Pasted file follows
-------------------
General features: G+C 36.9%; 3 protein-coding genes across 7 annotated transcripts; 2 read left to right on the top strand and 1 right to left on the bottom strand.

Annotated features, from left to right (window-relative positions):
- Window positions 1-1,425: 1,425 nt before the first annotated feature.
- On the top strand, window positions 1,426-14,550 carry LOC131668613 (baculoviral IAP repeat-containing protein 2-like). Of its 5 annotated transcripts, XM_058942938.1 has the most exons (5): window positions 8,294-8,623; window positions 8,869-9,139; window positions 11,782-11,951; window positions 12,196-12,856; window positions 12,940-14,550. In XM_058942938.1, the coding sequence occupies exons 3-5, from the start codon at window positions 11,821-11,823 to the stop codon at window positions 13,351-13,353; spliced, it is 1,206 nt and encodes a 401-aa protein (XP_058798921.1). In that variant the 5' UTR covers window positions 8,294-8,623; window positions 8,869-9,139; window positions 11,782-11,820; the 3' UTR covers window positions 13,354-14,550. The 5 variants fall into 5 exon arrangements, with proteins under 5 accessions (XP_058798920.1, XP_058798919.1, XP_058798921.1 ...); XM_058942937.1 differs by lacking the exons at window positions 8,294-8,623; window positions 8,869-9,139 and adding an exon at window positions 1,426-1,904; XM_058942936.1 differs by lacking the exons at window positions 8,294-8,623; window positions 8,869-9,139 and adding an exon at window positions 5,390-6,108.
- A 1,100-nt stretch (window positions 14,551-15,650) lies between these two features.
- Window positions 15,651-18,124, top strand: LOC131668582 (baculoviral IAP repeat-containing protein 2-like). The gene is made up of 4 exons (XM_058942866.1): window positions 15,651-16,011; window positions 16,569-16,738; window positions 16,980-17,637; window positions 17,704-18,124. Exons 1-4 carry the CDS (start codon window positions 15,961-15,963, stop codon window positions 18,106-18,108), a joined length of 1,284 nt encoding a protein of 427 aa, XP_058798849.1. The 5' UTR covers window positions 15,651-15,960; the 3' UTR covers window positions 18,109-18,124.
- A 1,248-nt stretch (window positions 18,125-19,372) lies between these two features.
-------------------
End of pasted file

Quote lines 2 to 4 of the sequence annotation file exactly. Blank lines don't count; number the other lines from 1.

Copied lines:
Annotated features, from left to right (window-relative positions):
- Window positions 1-1,425: 1,425 nt before the first annotated feature.
- On the top strand, window positions 1,426-14,550 carry LOC131668613 (baculoviral IAP repeat-containing protein 2-like). Of its 5 annotated transcripts, XM_058942938.1 has the most exons (5): window positions 8,294-8,623; window positions 8,869-9,139; window positions 11,782-11,951; window positions 12,196-12,856; window positions 12,940-14,550. In XM_058942938.1, the coding sequence occupies exons 3-5, from the start codon at window positions 11,821-11,823 to the stop codon at window positions 13,351-13,353; spliced, it is 1,206 nt and encodes a 401-aa protein (XP_058798921.1). In that variant the 5' UTR covers window positions 8,294-8,623; window positions 8,869-9,139; window positions 11,782-11,820; the 3' UTR covers window positions 13,354-14,550. The 5 variants fall into 5 exon arrangements, with proteins under 5 accessions (XP_058798920.1, XP_058798919.1, XP_058798921.1 ...); XM_058942937.1 differs by lacking the exons at window positions 8,294-8,623; window positions 8,869-9,139 and adding an exon at window positions 1,426-1,904; XM_058942936.1 differs by lacking the exons at window positions 8,294-8,623; window positions 8,869-9,139 and adding an exon at window positions 5,390-6,108.